Tavi left her hometown of four million inhabitants in 2016. Driven by the attitude of a restless digger, she started her descent beyond the plateaux which surround the capital. First stop: Beijing. She didn’t stay longer than a month. The city where the power sits could not be her final destination.
It was summertime when Tavi arrived in Shanghai, where she lives now, and maybe the megalopolis of 24 million people isn’t the culmination of her journey either.
Together with Kilo, a local Shanghainese, they founded Genome 6.66Mbp, one of the most identifiable music organization in the contemporary Chinese electronic scene, and one that got rare international resonance. Identifiable but not easy to label: “It’s not techno, it’s not grime. We release an eclectic mix of sounds, from pop to industrial through dissonance and we dig all over the world. You can’t really define what we do and this is the most important thing for us.”
Escape from definitions is a way of evading control and even a strategic advantage in a monitored country, and this broad-ranging selection maintains the audience small. Acting as a record label which works as a collector of sounds, more than a producer, in their mixes (with titles of the like Khemist, NAAAH, Shackup, Damacha etc.) and parties you can listen to Oneohtrix Point Never, Haruomi Hosono, Iannis Xenakis and more underground producers such as Organ Tapes, xin, Matteo Vallicelli. “Tavi spends her time browsing Soundcloud, listening to tracks and discovering profiles which have very few followers. Tiny audience, weird sounds.” Shiyong is the third member of Genome 6.66Mbp, and he gives me his perspective while enabling my conversation with Tavi, as I don’t speak Chinese. He is bilingual, he was born and raised in Singapore and met Tavi on Soundcloud. He decided to move to China where he now works as a translator for a videogame company. “In general, around 150 people come to our parties. We had few larger parties where we got around 300 people, but quite often people don’t know what the event is about, they come for the party.” I can’t avoid calculating that out of 24 million people living in Shanghai, we’re referring to a crowd that consists of the 0,0006%. It goes up to 0,006% if we imagine 1500 people is the turnover on a longer time frame. Figures in China are impressive, in every sense.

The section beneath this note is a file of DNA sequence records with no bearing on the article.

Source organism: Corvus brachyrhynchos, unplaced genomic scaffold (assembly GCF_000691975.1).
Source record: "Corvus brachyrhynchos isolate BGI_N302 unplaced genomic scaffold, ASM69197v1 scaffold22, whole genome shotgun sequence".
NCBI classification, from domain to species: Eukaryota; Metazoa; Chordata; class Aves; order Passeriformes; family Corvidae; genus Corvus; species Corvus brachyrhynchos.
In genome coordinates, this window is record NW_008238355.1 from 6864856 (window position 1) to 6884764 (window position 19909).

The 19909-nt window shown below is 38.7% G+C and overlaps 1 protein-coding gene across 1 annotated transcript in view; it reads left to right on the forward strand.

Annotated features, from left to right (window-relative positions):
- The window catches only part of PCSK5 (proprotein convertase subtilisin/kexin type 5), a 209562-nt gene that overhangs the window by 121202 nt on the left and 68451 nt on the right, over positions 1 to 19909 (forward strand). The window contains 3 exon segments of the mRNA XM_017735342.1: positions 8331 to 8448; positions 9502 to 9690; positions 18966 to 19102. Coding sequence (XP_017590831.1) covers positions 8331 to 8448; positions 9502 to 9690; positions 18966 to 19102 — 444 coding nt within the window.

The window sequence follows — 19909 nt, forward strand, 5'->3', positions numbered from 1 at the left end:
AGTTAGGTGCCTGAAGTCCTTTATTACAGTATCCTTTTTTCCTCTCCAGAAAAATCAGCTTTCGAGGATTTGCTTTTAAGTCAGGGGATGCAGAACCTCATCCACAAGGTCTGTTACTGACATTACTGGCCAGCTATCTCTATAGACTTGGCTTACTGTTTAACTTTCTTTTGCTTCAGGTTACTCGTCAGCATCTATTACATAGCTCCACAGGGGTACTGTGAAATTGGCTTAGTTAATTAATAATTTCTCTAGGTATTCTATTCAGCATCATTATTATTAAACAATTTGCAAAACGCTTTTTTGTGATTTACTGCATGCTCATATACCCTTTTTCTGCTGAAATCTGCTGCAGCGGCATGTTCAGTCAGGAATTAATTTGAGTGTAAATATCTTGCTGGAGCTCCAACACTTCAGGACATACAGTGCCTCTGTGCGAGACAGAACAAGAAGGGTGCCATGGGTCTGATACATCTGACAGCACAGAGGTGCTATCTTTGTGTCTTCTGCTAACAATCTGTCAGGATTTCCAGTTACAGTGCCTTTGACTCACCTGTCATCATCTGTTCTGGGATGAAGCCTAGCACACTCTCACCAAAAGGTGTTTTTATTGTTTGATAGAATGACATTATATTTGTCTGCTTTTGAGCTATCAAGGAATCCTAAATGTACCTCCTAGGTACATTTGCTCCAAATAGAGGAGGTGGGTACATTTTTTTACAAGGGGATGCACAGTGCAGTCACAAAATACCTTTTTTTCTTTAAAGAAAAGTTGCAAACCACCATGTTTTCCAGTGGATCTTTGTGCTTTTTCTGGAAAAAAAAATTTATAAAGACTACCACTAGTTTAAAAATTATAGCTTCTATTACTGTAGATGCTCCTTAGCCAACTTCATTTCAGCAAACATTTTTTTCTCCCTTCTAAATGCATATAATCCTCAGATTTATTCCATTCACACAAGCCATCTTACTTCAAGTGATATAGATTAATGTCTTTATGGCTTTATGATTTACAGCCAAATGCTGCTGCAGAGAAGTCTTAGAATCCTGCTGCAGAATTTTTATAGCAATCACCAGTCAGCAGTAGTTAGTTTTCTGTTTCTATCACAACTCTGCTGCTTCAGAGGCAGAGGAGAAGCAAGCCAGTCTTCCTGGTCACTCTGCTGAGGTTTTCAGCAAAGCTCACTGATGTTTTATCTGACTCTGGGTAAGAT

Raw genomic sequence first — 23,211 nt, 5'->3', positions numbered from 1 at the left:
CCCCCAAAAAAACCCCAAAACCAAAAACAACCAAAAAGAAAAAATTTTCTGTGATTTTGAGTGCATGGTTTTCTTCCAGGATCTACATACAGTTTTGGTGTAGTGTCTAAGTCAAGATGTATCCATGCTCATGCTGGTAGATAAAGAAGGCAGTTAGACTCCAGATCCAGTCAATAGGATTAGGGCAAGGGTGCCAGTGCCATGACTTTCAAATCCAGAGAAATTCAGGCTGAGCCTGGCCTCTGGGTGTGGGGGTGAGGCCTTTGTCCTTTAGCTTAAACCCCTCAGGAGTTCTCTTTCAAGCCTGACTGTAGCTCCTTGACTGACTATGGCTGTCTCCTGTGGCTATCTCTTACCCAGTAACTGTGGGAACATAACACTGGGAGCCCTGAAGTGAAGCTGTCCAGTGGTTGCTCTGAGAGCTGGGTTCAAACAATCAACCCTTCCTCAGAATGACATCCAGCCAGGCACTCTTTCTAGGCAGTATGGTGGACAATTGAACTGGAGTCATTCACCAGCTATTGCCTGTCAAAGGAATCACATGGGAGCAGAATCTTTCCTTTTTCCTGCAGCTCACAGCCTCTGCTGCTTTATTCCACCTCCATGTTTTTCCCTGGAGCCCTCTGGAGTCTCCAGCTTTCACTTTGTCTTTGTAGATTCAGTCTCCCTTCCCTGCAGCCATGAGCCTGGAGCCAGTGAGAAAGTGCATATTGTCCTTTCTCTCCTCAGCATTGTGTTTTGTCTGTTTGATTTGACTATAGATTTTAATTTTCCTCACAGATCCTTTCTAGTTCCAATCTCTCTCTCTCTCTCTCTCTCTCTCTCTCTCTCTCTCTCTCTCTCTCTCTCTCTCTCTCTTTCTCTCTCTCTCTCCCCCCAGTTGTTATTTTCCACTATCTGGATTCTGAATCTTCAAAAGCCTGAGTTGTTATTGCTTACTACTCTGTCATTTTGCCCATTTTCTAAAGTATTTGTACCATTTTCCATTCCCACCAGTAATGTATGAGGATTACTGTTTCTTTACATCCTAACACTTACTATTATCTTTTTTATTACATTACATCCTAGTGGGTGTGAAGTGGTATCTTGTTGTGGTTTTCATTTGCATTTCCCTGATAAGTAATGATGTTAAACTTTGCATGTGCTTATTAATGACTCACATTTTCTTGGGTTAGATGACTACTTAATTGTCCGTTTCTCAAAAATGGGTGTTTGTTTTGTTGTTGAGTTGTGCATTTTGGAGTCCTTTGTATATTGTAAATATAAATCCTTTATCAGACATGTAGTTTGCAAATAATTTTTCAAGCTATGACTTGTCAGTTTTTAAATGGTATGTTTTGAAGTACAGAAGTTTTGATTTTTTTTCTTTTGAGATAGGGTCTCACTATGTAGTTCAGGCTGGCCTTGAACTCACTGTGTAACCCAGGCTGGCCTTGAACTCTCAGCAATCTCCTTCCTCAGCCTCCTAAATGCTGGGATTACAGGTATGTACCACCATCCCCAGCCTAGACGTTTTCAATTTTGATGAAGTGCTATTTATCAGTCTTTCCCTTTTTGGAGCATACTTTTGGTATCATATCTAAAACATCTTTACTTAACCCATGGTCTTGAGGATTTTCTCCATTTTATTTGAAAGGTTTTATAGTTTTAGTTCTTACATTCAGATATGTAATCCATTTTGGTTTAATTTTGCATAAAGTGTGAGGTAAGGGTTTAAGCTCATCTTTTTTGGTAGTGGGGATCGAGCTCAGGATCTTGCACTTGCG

“Without Tavi there wouldn’t be any of this music in China. Before at the parties there was the old standard stuff, now the genre is indefinable.”
I’m touched by Tavi and I look at her in bewilderment and fascination. I am stunned by the power of her existence, among 7 billion people on earth, among 1 billion and 300 million people in China. Genome is an experience of fracture in China and the limits to mobility and access to the rest of the world can be consuming. For Chinese passport holders it is not easy to travel abroad. Also, China is an unpredictable landscape even for locals. Laws change all of the time, the government has the power to do so and this lack of predictability is besetting.
She does not touch any food while her husband Shiyong and I devour three portions of 18 dumplings and a soup made of blood from chopped duck.
When the time to pay comes, I have to dare once again and see my counterpart’s jaw drops when I open my leather wallet to pull out cash and cards. This visit from the Middle Ages throw people for a loop; after all, also beggars collect payments through QR code. In China you pay with WeChat, the integrated smartphone system for every human need. As I registered in Italy, I’m not allowed to use the wallet function and to pay with the QRcode. It feels as coming from another era, where everyday routine actions have separate gestures. Paper money to pay, business cards to exchange contacts, different applications to research different contents, find places on a map, several apps to chat depending on the link that binds us to one another (we thoroughly distribute friends, new friends, acquaintances, family, grandparents, freaks and lovers on WhatsApp, Messenger, Telegram, Sms to name the basics), one or more apps for emails, different apps to follow posts with a variable engagement (Instagram, Facebook), different apps for different music (youtube, mixcloud, soundcloud, spotify, bandcamp), the original telephone function. Some people still use the landline phone. WeChat summarizes your needs in a single app, but maybe not all of your differentiated needs are met, although everything about you is there. Your movements, your shopping. How to keep a sphere of independence, where to hide your intimacy, if this means renouncing to an incredible convenience? Here we meet the dilemma of how to dismantle a capitalistic system that allowed a greater quality of life. WeChat’s development “has been subsidized by the government since its creation in 2011, and it’s an accepted reality that officials censor and monitor users… and an initiative is underway to integrate WeChat with China’s electronic ID system.” reports The Verge. With over one billion monthly active users and the potential that a successful Chinese product succeeds in the conquest of the world, I take note that the subject deserves further study.